A third of us have a nom de grrr and wish our parents had called us something else, pollsters discovered. Jack, Lily, Sophia, and Max emerged as the most coveted names, with Adam, George, Mia, Stevie, and Joe also desirable among the 32 percent who hate their own.
To get round it, four in 10 use a nickname, while more than one in 20 go by something completely different.
Nearly a quarter admit they avoid using their name entirely, while one in 10 make a point of asking to be called something else.
Three percent went whole hog and changed their name by deed poll.
The reasons why they don’t like their name range from it being old fashioned (35 percent), it doesn’t suit me (28 percent), it’s too common (19 percent) and it’s no longer cool (14 percent.
The study found 11 percent were teased at school, while nine percent said their name is too hard to pronounce. One in 20 (six percent) were named after a distant relative.
And there may be mixed fortunes for four percent named after their parent’s favorite pop star of the time.
Other favored names to emerge include Mya, Freya, Evie, and Clint.
The poll of 2,000 adults marks the rebrand of Jurys Inn Hotels to Leonardo Hotels. Managing director Jason Carruthers said: “It’s surprising to see that so many Brits prefer to be called by a completely different name as they feel like their given one doesn’t suit them.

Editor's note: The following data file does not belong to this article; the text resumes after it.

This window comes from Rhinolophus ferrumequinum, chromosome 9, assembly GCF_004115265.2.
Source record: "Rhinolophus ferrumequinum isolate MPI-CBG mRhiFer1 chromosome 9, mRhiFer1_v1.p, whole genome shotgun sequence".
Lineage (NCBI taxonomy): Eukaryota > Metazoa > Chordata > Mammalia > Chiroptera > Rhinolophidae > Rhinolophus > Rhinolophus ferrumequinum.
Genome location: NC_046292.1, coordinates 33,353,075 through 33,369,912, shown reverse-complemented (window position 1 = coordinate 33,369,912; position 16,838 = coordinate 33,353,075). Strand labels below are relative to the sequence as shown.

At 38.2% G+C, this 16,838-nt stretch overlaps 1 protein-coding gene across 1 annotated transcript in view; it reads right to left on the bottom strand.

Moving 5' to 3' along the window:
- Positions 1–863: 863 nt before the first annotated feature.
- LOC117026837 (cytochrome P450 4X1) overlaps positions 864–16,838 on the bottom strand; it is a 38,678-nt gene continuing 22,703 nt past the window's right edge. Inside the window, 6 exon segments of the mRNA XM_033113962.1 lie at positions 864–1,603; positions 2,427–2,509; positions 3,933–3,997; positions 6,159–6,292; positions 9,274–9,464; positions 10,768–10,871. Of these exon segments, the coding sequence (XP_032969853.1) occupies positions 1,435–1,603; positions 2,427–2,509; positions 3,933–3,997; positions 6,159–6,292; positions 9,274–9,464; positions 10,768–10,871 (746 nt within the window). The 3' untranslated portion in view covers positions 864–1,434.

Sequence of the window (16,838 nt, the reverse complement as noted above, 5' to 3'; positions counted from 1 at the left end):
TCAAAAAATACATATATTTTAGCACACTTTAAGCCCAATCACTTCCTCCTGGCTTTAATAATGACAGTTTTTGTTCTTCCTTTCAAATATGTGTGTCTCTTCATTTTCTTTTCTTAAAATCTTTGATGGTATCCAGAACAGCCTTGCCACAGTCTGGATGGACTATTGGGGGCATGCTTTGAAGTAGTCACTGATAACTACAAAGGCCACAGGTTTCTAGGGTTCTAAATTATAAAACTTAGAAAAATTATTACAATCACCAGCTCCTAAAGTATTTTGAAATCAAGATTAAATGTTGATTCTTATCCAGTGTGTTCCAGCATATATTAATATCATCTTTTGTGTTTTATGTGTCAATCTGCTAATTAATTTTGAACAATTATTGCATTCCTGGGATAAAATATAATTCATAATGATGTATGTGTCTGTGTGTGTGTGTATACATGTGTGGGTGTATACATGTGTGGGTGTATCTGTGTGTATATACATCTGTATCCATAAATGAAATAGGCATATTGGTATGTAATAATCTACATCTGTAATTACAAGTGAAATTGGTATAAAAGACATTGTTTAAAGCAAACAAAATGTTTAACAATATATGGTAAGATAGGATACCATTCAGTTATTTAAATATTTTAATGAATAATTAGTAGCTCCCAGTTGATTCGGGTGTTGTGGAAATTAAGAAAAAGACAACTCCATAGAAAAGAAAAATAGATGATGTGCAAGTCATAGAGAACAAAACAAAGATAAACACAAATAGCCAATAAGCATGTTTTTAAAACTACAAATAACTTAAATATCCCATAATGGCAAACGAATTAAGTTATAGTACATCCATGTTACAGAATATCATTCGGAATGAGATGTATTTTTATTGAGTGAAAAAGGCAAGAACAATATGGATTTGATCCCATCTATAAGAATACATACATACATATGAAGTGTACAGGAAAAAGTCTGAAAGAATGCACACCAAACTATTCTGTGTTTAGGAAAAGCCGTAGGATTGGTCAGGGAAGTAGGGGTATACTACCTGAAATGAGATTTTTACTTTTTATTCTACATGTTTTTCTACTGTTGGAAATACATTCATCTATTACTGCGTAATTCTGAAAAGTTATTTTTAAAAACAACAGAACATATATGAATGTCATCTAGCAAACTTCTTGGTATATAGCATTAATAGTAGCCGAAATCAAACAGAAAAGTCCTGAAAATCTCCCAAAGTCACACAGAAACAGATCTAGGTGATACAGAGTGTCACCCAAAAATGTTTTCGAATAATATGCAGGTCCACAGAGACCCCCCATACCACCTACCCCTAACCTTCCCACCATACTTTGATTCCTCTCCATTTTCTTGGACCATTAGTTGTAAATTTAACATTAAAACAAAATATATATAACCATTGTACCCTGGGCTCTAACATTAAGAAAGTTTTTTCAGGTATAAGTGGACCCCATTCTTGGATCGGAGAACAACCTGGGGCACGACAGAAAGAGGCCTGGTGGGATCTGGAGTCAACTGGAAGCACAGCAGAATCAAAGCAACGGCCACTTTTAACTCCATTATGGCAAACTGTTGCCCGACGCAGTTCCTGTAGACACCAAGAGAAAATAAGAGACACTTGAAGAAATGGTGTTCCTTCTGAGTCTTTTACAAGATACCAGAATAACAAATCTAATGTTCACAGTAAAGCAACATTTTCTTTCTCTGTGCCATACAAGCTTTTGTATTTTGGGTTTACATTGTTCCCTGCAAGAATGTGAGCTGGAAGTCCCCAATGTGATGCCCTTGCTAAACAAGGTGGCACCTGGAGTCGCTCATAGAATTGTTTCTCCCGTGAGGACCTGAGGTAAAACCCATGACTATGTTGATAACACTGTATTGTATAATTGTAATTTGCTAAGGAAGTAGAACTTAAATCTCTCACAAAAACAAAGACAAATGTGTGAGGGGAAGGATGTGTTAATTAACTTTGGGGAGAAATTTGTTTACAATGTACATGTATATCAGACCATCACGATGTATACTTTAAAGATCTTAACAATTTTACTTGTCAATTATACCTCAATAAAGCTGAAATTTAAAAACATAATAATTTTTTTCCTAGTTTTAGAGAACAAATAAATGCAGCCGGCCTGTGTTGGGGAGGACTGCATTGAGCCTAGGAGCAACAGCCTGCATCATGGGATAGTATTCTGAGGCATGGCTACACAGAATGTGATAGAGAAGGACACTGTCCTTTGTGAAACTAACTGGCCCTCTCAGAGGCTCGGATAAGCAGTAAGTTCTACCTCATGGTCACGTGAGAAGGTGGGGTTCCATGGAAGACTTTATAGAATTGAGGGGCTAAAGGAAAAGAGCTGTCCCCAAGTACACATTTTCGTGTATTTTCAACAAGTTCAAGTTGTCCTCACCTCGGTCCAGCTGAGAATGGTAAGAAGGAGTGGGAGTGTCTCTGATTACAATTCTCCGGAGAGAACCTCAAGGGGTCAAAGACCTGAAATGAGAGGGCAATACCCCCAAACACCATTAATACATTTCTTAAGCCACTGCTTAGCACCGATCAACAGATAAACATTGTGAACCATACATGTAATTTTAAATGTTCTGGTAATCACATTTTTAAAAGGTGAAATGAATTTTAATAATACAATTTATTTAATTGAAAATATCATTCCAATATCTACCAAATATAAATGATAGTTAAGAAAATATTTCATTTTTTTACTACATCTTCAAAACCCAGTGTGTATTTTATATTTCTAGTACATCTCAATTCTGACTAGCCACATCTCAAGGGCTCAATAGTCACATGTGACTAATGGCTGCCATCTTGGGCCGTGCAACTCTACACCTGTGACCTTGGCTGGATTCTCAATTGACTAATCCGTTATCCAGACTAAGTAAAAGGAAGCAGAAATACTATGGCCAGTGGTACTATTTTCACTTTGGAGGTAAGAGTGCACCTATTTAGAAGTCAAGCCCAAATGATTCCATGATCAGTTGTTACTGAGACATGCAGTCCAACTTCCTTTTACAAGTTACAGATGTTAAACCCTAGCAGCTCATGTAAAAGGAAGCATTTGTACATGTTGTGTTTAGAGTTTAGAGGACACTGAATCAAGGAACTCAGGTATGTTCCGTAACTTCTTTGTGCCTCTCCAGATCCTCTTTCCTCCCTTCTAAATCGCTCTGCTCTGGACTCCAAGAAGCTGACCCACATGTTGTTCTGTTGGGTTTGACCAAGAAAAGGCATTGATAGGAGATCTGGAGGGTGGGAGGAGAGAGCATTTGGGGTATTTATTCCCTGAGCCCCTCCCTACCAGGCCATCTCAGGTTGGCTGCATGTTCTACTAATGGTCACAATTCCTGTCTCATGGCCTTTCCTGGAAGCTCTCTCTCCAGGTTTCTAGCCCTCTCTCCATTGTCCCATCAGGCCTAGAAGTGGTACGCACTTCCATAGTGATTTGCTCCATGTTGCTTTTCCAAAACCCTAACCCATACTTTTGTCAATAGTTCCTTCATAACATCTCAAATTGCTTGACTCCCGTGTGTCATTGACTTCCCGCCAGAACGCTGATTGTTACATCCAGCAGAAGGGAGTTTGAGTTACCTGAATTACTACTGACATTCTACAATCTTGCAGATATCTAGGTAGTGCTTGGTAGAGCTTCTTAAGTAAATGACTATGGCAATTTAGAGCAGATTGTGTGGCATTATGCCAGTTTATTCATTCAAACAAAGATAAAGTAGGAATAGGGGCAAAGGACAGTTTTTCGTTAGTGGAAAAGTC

“We have in fact just been through the process and while we are sad to say goodbye to the Jurys Inn name, we are excited to join the wider 193 Leonardo Hotels.”
For a third of those quizzed, however, nearly a third were so disgruntled they confronted their parents over their name, with more than one in 10 (six percent) having fallen out with them.
The study also found over a quarter (26 percent) had arguments with their partner about what to name their children, with more than half (59 percent) agreeing naming a child is one of the most stressful decisions in life.
Nearly half (42 percent) think celebs give their children silly names and a further 40 percent say it is important to consider nicknames and their initials.
Almost one in five (18 percent) use a different first name for their social media accounts, with 13 percent introducing themselves with a new name. Just under one in 10 are jealous of their friends’ names.